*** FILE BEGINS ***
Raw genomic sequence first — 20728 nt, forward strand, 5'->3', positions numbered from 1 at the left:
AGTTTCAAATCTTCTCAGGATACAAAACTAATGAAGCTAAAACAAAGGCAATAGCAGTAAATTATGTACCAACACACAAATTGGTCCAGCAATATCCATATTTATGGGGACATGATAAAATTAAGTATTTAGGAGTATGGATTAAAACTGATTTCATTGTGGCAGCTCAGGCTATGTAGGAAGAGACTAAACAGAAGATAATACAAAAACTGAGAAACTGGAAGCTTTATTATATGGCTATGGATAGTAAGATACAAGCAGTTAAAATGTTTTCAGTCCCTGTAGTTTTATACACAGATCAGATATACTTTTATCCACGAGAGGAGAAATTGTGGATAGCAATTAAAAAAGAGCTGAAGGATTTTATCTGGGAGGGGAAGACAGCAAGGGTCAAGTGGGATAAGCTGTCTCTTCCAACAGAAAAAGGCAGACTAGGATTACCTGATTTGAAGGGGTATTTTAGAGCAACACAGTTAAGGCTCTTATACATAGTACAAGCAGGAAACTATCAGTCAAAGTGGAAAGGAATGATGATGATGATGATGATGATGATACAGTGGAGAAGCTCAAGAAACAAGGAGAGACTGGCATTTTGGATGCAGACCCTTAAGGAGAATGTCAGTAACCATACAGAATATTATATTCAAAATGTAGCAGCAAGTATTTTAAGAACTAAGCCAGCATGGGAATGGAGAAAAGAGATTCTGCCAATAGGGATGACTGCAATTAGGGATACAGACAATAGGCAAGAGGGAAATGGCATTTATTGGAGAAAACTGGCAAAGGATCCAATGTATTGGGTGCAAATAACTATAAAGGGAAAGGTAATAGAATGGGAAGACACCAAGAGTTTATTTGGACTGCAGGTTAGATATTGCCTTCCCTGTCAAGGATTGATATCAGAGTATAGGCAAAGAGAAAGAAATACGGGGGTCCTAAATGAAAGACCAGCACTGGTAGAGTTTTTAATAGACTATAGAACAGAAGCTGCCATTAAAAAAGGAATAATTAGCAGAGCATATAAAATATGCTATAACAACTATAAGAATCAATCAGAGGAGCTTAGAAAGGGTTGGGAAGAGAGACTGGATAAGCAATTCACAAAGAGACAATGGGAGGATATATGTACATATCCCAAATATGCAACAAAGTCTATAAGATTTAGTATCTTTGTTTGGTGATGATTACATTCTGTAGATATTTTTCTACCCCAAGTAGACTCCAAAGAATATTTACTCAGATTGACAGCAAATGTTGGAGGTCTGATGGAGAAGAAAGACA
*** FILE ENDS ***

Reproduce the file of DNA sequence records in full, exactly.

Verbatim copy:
Raw genomic sequence first — 20728 nt, forward strand, 5'->3', positions numbered from 1 at the left:
AGTTTCAAATCTTCTCAGGATACAAAACTAATGAAGCTAAAACAAAGGCAATAGCAGTAAATTATGTACCAACACACAAATTGGTCCAGCAATATCCATATTTATGGGGACATGATAAAATTAAGTATTTAGGAGTATGGATTAAAACTGATTTCATTGTGGCAGCTCAGGCTATGTAGGAAGAGACTAAACAGAAGATAATACAAAAACTGAGAAACTGGAAGCTTTATTATATGGCTATGGATAGTAAGATACAAGCAGTTAAAATGTTTTCAGTCCCTGTAGTTTTATACACAGATCAGATATACTTTTATCCACGAGAGGAGAAATTGTGGATAGCAATTAAAAAAGAGCTGAAGGATTTTATCTGGGAGGGGAAGACAGCAAGGGTCAAGTGGGATAAGCTGTCTCTTCCAACAGAAAAAGGCAGACTAGGATTACCTGATTTGAAGGGGTATTTTAGAGCAACACAGTTAAGGCTCTTATACATAGTACAAGCAGGAAACTATCAGTCAAAGTGGAAAGGAATGATGATGATGATGATGATGATGATACAGTGGAGAAGCTCAAGAAACAAGGAGAGACTGGCATTTTGGATGCAGACCCTTAAGGAGAATGTCAGTAACCATACAGAATATTATATTCAAAATGTAGCAGCAAGTATTTTAAGAACTAAGCCAGCATGGGAATGGAGAAAAGAGATTCTGCCAATAGGGATGACTGCAATTAGGGATACAGACAATAGGCAAGAGGGAAATGGCATTTATTGGAGAAAACTGGCAAAGGATCCAATGTATTGGGTGCAAATAACTATAAAGGGAAAGGTAATAGAATGGGAAGACACCAAGAGTTTATTTGGACTGCAGGTTAGATATTGCCTTCCCTGTCAAGGATTGATATCAGAGTATAGGCAAAGAGAAAGAAATACGGGGGTCCTAAATGAAAGACCAGCACTGGTAGAGTTTTTAATAGACTATAGAACAGAAGCTGCCATTAAAAAAGGAATAATTAGCAGAGCATATAAAATATGCTATAACAACTATAAGAATCAATCAGAGGAGCTTAGAAAGGGTTGGGAAGAGAGACTGGATAAGCAATTCACAAAGAGACAATGGGAGGATATATGTACATATCCCAAATATGCAACAAAGTCTATAAGATTTAGTATCTTTGTTTGGTGATGATTACATTCTGTAGATATTTTTCTACCCCAAGTAGACTCCAAAGAATATTTACTCAGATTGACAGCAAATGTTGGAGGTCTGATGGAGAAGAAAGACA